Thank you for your question regarding your terrier girl who has started vomiting around 6 hours after eating a bone shaped rawhide chew. This is very unlikely to be related to arsenic poisoning, so please don't worry about this. The most likely causes here are a gastroenteritis due to something she has eaten in the last 12 hours (including potentially the rawhide chew), a toxicity (hopefully there isn't anything around your yard she could get in to), or even a partial or complete obstruction if she has managed to swallow a large piece of the rawhide chew you gave her.
Given this started after the rawhide chew, my main concern here is the last possibility mentioned above. Very often I see young dogs who have managed to swallow large pieces of bone or rawhide that ends up lodging in the stomach
or small intestine. This then causes either a complete or partial 'foreign body' obstruction, sometimes leading to either endoscopy to remove the material, or in many cases, a full surgery to physically remove the material.
If this is the case, then there isn't a lot you can do at this point this evening, however you can definitely monitor your girl, with hold her food for now, and try her with a little pepcid. If the vomiting continues tomorrow morning, then you will need to get her down to your local vet as soon as they open tomorrow for a full physical exam and possibly an xray or ultrasound to see if there could be an obstruction.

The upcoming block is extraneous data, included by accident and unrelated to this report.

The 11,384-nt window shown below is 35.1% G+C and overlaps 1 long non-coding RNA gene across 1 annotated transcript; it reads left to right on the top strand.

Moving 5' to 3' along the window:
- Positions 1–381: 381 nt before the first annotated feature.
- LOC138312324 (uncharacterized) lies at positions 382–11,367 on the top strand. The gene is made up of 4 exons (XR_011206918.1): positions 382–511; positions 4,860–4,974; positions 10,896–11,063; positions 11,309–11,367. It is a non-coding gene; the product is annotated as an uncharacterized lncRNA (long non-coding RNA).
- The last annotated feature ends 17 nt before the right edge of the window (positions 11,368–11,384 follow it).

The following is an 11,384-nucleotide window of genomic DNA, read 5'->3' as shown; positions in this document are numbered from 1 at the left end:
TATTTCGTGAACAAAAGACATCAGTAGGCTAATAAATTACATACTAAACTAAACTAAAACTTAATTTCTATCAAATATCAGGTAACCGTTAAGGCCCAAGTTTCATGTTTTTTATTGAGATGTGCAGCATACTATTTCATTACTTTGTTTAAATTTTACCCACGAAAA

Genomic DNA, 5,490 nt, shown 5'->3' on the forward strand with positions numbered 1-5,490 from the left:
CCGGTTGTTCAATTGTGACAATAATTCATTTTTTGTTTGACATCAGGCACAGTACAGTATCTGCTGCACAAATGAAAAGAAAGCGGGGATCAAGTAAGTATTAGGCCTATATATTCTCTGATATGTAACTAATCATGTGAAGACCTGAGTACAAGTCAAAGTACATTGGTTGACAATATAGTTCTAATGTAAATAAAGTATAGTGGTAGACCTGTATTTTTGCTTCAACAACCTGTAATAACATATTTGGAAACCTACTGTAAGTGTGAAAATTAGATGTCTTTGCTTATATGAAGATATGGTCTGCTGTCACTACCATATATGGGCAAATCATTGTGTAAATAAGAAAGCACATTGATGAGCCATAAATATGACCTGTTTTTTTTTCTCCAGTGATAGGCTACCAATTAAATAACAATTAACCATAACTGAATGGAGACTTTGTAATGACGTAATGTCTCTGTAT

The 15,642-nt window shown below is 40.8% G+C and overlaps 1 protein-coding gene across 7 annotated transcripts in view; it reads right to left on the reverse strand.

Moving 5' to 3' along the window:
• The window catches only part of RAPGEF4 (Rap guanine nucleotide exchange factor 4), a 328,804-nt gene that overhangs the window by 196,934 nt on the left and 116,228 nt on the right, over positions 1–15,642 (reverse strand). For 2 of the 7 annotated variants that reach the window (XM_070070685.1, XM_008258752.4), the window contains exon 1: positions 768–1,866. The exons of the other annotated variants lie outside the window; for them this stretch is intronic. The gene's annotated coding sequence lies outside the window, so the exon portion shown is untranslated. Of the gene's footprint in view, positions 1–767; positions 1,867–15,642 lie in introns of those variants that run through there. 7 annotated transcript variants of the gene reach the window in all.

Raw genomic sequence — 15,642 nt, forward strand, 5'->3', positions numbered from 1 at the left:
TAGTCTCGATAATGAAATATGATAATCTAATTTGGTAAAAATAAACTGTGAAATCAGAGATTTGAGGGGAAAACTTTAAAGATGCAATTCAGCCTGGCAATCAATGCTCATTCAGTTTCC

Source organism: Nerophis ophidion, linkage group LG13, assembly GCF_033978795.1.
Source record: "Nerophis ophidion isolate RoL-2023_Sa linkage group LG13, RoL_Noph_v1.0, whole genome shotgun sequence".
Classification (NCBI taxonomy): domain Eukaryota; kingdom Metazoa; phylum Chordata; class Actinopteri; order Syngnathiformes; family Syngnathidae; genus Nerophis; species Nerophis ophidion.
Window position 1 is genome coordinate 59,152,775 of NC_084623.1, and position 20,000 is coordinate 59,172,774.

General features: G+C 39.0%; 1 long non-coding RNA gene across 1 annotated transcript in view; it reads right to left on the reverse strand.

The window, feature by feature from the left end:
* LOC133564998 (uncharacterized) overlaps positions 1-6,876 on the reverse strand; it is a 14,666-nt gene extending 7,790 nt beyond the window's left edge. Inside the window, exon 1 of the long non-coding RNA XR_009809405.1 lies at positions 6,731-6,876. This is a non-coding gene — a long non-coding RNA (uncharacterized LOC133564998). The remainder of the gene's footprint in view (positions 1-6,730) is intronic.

As above - for now, please with hold her food until tomorrow morning. Make sure she has plenty of water available now however and encourage her to drink. If she won't drink or can't keep water down, then you need to have her seen by your local ER vet now if you can. From tomorrow morning you can try her with a little bland food to see if she can keep it down. For this, cooked, boneless skinless chicken
breast and white rice is ideal.
For now, please keep an eye
on her mucus membranes, capillary refill time and respiratory rate tonight as follows (do be careful that your girl doesn't try to bite you):
Mucus membranes - flip her lip and look at the color of his gums. They should maintain a nice salmon pink color. Get her to the emergency Vet if they appear white or very pale pink, or if they are a dark deep red color.
Capillary Refill time - this measures blood perfusion and test this by putting your thumb on her gum to apply pressure. After you release your thumb you will see the gum blanch. Capillary refill time is the amount of time it takes (in seconds) for the gum to return to a healthy pink color from the blanched white color. If 2 seconds or less don't worry - if it is taking significantly more time, again - off to the emergency Vet.
Respiratory Rate - if she seems to be panting or breathing rapidly throughout the night, this is a sign of shock and or pain and a signal for a trip to the emergency Vet.
For now, you may also want to try her with a little pepcid. The typical dose for this type of situation is 0.25mg per pound of body weight up to twice daily. You can read more about the use of Pepcid in dogs online here: http://www.petplace.com/drug-library/famotidine
Best of luck with your girl and as above - please get her seen now if she is very uncomfortable or can't keep water down. Definitely follow up with your vet tomorrow morning if the vomiting continues, so that they can rule out an obstruction due to her swallowing a piece of the rawhide. I hope all of the above makes sense? Please let me know if you have any other questions. My goal is to provide you with excellent service – if you feel you have gotten anything less, please reply back. I am happy to address follow-up questions. Thank you for your business and I hope to work with you again soon!
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